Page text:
August 25, 2008

Sometimes the freedom of the Twisting Road means you get to try a new route to see how it works. And sometimes the freedom of the Twisting Road means you get to take the route off your plan when it doesn’t work out for you.

I have been using an autoresponder for several months now to send out my newsletter, now titled On The Twisting Road. During that time I’ve seen a slow but steady trickle of new subscribers coming in, which seemed great, considering I have not used any pay-per-click advertising or search engine optimization to get potential subscribers. Heck, I don’t even have a free give-away to entice people to sign up!

I noticed recently that some of the new subscriber names were things like “Casino Nights,” and later they were the names of – how to be prudent? – enhancement drugs for men. So I finally paid more attention to my autoresponder and what’s happening.

It turns out most of the new subscribers never actually opted in the second time. That means a name and e-mail address were entered and put on my “waiting list,” which shows dozens of people, nearly one hundred. But they don’t go on the list to receive the newsletter until they click the link to confirm their subscription. That list is just a dozen.

Looking carefully at the list of unconfirmed names and e-mail addresses, it appears they are the equivalent of S-P-A-M. For example, the name might say “Dave” but the e-mail address is “Tony@provider” where the provider is something like “”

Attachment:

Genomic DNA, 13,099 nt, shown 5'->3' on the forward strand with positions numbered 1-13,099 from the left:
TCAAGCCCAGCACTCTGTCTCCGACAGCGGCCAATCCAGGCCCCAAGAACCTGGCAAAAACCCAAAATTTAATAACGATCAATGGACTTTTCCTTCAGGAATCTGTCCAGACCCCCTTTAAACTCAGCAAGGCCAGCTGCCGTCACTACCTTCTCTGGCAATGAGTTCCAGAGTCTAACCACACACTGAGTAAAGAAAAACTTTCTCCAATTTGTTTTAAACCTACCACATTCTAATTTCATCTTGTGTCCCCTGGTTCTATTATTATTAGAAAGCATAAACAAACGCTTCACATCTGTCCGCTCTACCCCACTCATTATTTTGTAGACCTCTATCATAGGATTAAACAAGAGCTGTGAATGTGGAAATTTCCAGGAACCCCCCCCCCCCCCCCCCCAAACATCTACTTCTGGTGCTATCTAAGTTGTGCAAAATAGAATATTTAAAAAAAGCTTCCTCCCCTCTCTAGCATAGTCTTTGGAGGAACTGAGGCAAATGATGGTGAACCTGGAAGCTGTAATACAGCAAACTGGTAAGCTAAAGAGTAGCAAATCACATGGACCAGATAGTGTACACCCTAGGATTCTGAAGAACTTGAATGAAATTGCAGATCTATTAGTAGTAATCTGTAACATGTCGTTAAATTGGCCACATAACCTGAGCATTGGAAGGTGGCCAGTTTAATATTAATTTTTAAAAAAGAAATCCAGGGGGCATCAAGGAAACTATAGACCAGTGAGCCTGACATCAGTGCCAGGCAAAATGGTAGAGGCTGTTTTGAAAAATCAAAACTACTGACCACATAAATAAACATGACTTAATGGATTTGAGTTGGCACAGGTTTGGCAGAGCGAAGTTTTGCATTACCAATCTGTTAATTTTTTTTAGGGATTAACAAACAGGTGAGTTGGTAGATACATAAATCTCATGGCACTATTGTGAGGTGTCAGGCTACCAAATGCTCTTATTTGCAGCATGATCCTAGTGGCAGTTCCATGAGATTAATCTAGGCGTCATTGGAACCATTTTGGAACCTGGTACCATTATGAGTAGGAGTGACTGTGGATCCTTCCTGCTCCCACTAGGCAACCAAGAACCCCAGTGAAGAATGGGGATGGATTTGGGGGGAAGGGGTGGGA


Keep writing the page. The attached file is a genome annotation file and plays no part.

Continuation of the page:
I’ve been spending two dollars and fifty cents per actual subscriber per month (about thirty dollars) to send out e-mail using an autoresponder. The first lesson I learned is: pay close attention to the information on new subscribers to see if they are real. I assumed they were real until they started being named after pharmaceuticals.

The second lesson I learned: don’t get an autoresponder and then sit around waiting for people to sign up. I didn’t need an autoresponder to send out my e-mail until I got to around fifty names. I’m not there yet, now that I checked the list carefully. I could have sent the newsletter manually until I was ready to focus on building my list. Money wasted.

The third lesson I learned: automated nonsense garbage comes to you in many forms, including sign-up forms and contact forms as well as blog posts. I have gotten increasingly more responses through a contact form on my web site. They are either nasty ads or meaningless gibberish with links to web sites. I have started getting the same kind of nonsense as comments to my blog posts. They say things like, “I agree. Couldn’t have said it better!” where such a comment is not related to the post, and there are imbedded web site URLs.

I’m going to pull down the contact form from my web site – as soon as I figure out how to do it! I know how to change a page, but I have to figure out how to remove one. I have the blog comments on “moderate” so I see things before they go public, which keeps these nasty ads and garbage off the blog site. And I have decided I’m going to shut down my autoresponder account so I can save the thirty dollars per month until I’m ready to build a list.

Didn’t I write a post somewhere about doing things in the right order? And didn’t I write, in that same post, about the difference between having a plan and just using tools with no clear plan?

Absolutely I did! And absolutely I got sidetracked and detoured by jumping in too soon to an autoresponder.

Hopefully this will keep one of you (and there are more than a dozen who read this blog – it’s not just my confirmed newsletter subscribers!) from wasting money paying for a service before you need it.

But you know what? If you do start using a service or a tool before you have a real purpose for it, you’ll be learning and growing and figuring out what’s right for you. That’s a big part of the fun anyway.

May You Know the Joy of Sharing Your Gifts,

Steve Coxsey


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